Author: Marc Fawzi
In a democracy, the majority decides, not the individual.
We have a democracy in the US.
But do I get to decide? Nope. Do you? Nope. Does any individual get to decide? Nope.
The “majority” get to decide.
If you are part of the majority on a given issue then you’re in luck. Otherwise, your voice will be ignored, even if it’s given room to be heard.
Democracy is a concept that was conceived of thousands of years ago. Technology has advanced and now we can have something more sophisticated than what the ancients could think of in terms of our governance model.
For example, if I match my opinions to everyone out there using some “match making” app and find out that on the 100 most important issues to me there are 12 million people in the US who agree with me (not a majority) then I and those 12 million people can abide by a Constitution/Law that is in agreement with us, not a One Size Fits All one.
The Internet coupled with automated people matching technologies give us the option to join virtual societies, each with its own set of laws, and even virtually immigrate from one society to another, no different than immigrating from US to Canada or vice versa. The only universal law would be that in order to have your own laws you’d have to have a group of at least 7 million people (or 0.1% of the population of the planet) who agree to abide by those laws and nothing but those laws. This way the only governance challenge becomes about getting and keeping that many people under one ideology or set of rules.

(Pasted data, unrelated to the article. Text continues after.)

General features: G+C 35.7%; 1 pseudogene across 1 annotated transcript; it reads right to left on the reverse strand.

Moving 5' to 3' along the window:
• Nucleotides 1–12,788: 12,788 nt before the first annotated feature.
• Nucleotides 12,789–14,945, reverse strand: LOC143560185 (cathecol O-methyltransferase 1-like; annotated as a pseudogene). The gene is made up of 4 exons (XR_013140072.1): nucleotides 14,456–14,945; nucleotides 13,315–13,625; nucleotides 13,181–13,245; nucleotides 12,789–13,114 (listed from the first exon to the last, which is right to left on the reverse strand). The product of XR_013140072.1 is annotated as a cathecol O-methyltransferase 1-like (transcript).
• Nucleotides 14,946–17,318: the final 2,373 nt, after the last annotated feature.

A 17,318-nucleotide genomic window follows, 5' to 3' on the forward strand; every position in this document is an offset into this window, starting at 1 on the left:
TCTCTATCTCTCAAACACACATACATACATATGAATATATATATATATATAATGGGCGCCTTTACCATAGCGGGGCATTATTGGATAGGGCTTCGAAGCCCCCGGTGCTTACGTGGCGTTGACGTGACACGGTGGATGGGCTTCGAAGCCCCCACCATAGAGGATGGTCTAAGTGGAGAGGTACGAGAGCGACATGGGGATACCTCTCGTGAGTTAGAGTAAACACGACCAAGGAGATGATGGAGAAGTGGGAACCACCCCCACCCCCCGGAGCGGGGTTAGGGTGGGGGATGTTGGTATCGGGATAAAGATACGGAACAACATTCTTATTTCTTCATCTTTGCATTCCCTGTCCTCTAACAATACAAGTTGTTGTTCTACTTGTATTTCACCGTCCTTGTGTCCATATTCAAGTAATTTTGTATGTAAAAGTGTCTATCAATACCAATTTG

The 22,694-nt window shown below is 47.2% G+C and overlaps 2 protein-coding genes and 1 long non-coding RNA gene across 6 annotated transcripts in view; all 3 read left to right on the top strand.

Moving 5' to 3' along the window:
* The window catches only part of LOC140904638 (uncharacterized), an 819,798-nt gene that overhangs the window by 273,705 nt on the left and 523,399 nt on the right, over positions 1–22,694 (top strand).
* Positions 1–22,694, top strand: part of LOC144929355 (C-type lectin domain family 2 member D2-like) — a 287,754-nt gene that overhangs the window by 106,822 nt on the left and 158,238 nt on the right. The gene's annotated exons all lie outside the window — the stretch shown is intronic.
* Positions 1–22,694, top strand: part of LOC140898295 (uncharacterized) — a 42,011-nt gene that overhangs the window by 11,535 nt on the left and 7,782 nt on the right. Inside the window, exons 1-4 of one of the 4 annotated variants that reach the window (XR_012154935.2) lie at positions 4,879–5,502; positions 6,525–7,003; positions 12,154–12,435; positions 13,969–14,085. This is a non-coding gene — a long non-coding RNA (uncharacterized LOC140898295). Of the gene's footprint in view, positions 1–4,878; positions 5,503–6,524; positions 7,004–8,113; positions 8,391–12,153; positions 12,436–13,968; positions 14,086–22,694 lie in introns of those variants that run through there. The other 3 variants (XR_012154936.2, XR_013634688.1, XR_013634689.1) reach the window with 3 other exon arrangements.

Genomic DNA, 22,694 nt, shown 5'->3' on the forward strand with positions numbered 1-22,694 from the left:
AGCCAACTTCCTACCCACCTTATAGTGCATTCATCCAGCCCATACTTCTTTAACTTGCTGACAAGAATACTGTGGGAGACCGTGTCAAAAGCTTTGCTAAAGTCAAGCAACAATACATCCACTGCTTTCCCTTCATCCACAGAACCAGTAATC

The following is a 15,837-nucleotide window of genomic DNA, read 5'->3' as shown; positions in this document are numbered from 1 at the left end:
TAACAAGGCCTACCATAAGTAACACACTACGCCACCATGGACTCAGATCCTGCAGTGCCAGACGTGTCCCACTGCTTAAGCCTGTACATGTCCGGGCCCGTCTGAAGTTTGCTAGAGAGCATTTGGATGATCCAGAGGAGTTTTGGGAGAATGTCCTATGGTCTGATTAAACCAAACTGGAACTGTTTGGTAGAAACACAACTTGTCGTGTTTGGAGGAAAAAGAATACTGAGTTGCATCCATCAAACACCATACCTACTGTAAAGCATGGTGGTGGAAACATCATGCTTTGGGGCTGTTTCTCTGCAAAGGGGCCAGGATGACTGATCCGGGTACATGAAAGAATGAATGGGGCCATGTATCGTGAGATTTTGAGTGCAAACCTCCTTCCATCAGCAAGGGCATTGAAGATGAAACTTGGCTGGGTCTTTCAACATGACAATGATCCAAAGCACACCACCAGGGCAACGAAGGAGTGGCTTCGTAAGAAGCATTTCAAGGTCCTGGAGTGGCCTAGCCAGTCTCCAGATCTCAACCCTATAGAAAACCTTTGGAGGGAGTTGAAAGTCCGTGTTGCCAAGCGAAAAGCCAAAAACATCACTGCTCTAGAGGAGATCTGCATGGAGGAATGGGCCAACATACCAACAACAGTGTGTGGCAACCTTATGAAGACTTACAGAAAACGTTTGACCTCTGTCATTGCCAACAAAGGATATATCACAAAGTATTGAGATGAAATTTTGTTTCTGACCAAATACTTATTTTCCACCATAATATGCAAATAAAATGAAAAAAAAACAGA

The only concern some may have with this idea is that there would be a lack of global world order. This is actually a very good thing since a global world order would ensure hegemony and that’s not a good thing. Instead, order would manifest on the local scale (each 7 million people or more will have their own world order tailored to their needs, hopes, and desires) so there would be no need for hegemony or a New World Order for that matter, just localized order, which is how order manifests in nature.
In a way, we can call such a system a Natural World Order.